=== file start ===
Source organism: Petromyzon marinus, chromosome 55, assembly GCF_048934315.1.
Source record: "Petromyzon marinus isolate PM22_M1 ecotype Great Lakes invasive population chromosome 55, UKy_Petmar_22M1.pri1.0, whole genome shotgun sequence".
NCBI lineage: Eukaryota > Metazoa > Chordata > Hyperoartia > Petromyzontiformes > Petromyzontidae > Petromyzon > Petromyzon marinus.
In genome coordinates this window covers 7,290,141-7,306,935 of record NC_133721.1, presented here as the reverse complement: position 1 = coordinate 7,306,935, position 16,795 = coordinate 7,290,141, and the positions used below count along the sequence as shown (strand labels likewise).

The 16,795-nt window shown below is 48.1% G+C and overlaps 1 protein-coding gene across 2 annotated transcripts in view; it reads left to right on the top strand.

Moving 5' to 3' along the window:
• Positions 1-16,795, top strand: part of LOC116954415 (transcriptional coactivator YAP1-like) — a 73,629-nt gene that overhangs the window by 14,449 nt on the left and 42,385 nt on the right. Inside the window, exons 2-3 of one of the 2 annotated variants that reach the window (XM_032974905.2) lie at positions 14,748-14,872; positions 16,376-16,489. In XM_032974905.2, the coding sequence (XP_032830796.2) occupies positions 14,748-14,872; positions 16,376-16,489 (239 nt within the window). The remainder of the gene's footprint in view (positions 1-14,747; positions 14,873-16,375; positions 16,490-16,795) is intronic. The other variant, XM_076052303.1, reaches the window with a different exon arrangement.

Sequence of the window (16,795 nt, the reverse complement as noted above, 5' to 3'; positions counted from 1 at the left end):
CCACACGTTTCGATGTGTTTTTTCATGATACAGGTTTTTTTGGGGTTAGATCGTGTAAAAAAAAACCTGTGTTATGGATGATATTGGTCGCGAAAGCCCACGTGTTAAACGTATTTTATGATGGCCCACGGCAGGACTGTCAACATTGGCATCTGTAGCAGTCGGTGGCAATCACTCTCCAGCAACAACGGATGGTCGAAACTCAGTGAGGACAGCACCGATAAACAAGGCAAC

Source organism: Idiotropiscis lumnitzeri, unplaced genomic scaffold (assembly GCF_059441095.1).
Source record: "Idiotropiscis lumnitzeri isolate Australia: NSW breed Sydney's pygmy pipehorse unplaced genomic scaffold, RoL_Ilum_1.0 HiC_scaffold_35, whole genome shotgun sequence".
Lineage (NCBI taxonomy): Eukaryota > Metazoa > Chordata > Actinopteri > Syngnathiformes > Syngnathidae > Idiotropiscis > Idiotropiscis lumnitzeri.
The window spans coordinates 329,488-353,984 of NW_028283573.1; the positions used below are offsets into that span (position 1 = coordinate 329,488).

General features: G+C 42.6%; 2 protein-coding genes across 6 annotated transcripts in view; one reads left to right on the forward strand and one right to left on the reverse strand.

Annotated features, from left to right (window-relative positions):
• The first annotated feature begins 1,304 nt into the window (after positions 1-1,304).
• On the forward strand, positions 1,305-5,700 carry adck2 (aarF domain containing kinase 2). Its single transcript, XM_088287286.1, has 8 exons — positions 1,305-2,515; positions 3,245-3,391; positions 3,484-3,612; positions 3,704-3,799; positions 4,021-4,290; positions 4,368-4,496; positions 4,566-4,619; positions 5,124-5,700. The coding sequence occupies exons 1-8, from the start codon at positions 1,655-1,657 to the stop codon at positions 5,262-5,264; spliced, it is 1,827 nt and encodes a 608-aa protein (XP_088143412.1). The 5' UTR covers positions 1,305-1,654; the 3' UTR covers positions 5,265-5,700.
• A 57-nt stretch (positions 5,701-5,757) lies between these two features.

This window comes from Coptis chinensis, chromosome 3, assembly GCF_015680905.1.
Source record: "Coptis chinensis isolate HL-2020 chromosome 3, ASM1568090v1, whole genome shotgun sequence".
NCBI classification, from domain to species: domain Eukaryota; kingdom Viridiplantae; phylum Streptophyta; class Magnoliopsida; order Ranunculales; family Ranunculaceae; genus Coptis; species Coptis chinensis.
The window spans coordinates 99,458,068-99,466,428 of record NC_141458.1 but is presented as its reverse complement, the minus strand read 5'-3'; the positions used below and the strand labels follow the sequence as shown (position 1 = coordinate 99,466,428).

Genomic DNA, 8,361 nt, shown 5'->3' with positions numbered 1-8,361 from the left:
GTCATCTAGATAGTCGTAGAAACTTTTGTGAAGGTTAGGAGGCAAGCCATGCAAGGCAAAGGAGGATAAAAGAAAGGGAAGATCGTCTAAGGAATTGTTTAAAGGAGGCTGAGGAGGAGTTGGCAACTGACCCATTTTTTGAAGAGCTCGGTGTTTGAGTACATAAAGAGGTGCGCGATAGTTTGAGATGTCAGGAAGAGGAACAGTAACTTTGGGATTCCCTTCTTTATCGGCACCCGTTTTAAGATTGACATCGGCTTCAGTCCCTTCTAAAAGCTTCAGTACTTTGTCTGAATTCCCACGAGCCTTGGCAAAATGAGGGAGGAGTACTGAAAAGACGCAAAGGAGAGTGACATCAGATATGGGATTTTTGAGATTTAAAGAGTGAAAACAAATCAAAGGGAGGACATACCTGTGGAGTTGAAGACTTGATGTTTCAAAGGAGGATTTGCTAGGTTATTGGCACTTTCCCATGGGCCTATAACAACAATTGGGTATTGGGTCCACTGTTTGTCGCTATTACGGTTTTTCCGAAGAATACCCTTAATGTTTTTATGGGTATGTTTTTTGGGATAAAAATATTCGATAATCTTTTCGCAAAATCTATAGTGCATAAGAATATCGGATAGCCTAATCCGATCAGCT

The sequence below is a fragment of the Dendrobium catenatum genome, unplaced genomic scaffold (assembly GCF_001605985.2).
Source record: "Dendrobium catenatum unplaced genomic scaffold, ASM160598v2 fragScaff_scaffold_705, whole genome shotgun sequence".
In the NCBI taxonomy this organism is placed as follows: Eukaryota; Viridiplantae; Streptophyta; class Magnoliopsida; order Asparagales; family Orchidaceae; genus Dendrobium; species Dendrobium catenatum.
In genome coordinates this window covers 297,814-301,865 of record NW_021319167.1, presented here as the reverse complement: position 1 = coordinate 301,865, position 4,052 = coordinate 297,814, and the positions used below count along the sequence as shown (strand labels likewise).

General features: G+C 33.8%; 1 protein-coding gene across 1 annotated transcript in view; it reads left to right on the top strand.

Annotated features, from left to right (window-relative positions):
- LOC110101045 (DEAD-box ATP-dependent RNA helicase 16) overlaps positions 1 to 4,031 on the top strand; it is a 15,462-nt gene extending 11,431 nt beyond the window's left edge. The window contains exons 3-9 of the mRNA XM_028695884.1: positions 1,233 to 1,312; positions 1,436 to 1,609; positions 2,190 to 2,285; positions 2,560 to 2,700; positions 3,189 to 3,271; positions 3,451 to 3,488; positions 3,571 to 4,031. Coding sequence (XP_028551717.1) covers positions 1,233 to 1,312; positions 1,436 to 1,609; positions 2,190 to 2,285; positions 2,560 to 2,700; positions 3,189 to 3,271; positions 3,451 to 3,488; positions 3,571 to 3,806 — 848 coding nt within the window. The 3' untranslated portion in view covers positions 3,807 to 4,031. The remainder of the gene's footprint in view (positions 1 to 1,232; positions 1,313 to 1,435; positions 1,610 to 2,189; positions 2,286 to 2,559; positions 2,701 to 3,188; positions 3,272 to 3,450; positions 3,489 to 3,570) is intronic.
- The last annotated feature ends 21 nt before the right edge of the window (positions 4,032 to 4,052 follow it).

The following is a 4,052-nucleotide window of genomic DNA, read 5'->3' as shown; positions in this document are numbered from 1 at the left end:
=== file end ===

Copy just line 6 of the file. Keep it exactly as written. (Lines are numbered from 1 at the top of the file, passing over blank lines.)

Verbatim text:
Moving 5' to 3' along the window: